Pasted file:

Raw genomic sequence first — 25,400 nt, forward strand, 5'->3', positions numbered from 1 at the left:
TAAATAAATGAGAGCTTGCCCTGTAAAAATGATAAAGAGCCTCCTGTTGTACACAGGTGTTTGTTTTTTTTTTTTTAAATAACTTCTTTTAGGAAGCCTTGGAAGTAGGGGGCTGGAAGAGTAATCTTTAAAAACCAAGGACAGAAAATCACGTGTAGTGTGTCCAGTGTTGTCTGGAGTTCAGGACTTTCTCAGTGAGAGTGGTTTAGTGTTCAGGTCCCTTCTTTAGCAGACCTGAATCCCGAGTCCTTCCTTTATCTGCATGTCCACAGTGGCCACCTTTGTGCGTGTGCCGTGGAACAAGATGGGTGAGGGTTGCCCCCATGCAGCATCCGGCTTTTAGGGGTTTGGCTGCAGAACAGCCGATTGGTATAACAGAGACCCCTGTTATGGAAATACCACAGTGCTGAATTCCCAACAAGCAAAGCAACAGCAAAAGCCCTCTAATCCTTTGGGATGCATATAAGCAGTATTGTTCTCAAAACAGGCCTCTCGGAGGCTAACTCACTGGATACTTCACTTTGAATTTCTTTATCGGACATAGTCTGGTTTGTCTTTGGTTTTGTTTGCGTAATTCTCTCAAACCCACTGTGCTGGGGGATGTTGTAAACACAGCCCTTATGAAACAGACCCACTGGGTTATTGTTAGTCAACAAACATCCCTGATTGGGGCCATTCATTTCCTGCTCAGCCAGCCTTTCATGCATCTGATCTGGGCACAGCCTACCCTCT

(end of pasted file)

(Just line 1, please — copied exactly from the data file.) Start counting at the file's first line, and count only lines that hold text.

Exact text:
Raw genomic sequence first — 25,400 nt, forward strand, 5'->3', positions numbered from 1 at the left: